One answer, which is actually kind of funny, is that he believes that the growth in Florida’s economy during his time as governor offers a role model for the nation as a whole. Why is that funny? Because everyone except Mr. Bush knows that, during those years, Florida was booming thanks to the mother of all housing bubbles. When the bubble burst, the state plunged into a deep slump, much worse than that in the nation as a whole. Taking the boom and the slump together, Florida’s longer-term economic performance has, if anything, been slightly worse than the national average.

The key to Mr. Bush’s record of success, then, was good political timing: He managed to leave office before the unsustainable nature of the boom he now invokes became obvious.

But Mr. Bush’s economic promises reflect more than self-aggrandizement. They also reflect his party’s habit of boasting about its ability to deliver rapid economic growth, even though there’s no evidence at all to justify such boasts. It’s as if a bunch of relatively short men made a regular practice of swaggering around, telling everyone they see that they’re 6 feet 2 inches tall.

To be more specific, the next time you encounter some conservative going on about growth, you might want to bring up the following list of names and numbers: Bill Clinton, 3.7; Ronald Reagan, 3.4; Barack Obama, 2.1; George H.W. Bush, 2.0; George W. Bush, 1.6. Yes, that’s the last five presidents — and the average rate of growth of the U.S. economy during their time in office (so far, in Mr. Obama’s case). Obviously, the raw numbers don’t tell the whole story, but surely there’s nothing in that list to suggest that conservatives possess some kind of miracle cure for economic sluggishness. And, as many have pointed out, if Jeb! knows the secret to 4 percent growth, why didn’t he tell his father and brother?

Or consider the experience of Kansas, where Gov. Sam Brownback pushed through radical tax cuts that were supposed to drive rapid economic growth. “We’ll see how it works. We’ll have a real live experiment,” he declared. And the results of the experiment are now in: The promised boom never arrived, big deficits did, and, despite savage cuts to schools and other public services, Kansas eventually had to raise taxes again (with the pain concentrated on lower-income residents).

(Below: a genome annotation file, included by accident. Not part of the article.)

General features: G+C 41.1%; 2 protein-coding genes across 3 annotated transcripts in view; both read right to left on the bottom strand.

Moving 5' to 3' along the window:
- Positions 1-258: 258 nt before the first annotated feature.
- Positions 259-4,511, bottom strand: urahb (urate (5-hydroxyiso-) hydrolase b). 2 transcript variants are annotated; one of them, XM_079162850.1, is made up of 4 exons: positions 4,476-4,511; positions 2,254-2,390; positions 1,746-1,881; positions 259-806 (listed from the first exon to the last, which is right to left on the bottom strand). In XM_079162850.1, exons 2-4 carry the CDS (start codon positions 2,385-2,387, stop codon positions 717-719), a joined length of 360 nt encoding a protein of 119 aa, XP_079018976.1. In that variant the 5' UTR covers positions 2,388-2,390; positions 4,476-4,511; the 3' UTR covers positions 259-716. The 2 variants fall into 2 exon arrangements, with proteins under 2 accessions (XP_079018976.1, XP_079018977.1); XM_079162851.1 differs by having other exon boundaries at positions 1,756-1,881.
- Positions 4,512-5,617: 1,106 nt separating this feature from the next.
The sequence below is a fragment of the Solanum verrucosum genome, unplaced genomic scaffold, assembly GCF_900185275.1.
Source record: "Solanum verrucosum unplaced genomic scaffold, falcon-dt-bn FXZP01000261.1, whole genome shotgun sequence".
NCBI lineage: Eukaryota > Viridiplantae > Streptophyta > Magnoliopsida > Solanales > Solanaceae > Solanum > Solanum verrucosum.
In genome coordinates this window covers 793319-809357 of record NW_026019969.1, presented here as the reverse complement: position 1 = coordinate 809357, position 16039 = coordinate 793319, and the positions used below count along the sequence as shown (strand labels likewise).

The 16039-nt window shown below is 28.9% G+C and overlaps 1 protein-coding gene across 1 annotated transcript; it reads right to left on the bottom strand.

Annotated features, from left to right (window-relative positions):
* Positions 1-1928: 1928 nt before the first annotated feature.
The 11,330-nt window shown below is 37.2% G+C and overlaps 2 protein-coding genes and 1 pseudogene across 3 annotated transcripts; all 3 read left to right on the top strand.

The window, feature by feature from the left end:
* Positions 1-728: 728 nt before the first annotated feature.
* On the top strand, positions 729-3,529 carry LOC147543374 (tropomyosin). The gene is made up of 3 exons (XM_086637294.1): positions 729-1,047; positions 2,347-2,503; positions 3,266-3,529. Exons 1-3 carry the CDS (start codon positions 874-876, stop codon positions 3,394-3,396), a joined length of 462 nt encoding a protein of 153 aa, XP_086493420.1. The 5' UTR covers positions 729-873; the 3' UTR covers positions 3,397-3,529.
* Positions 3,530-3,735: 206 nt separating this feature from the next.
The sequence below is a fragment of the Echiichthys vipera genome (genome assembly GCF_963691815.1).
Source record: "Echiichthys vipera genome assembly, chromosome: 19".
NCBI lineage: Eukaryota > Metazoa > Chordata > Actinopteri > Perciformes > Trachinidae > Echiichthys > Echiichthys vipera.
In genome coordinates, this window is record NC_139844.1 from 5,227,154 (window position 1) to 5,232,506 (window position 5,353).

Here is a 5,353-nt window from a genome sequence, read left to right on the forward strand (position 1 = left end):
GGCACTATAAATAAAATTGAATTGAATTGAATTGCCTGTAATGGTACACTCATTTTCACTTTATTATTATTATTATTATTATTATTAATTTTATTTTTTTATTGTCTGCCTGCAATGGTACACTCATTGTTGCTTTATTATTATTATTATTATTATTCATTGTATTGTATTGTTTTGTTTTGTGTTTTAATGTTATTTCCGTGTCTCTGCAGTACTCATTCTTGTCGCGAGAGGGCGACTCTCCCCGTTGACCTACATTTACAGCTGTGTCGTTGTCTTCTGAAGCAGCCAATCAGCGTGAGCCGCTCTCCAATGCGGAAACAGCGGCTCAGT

Why, then, all the boasting about growth? The short answer, surely, is that it’s mainly about finding ways to sell tax cuts for the wealthy. Such cuts are unpopular in and of themselves, and even more so if, like the Kansas tax cuts for businesses and the affluent, they must be paid for with higher taxes on working families and/or cuts in popular government programs. Yet low taxes on the rich are an overriding policy priority on the right — and promises of growth miracles let conservatives claim that everyone will benefit from trickle-down, and maybe even that tax cuts will pay for themselves.

There is, of course, a term for basing a national program on this kind of self-serving (and plutocrat-serving) wishful thinking. Way back in 1980, George H.W. Bush, running against Reagan for the presidential nomination, famously called it “voodoo economic policy.” And while Reaganolatry is now obligatory in the G.O.P., the truth is that he was right.

So what does it say about the state of the party that Mr. Bush’s son — often portrayed as the moderate, reasonable member of the family — has chosen to make himself a high priest of voodoo economics? Nothing good.


By: Paul Krugman, Op-Ed Columnist, The New York Times, June 19, 2015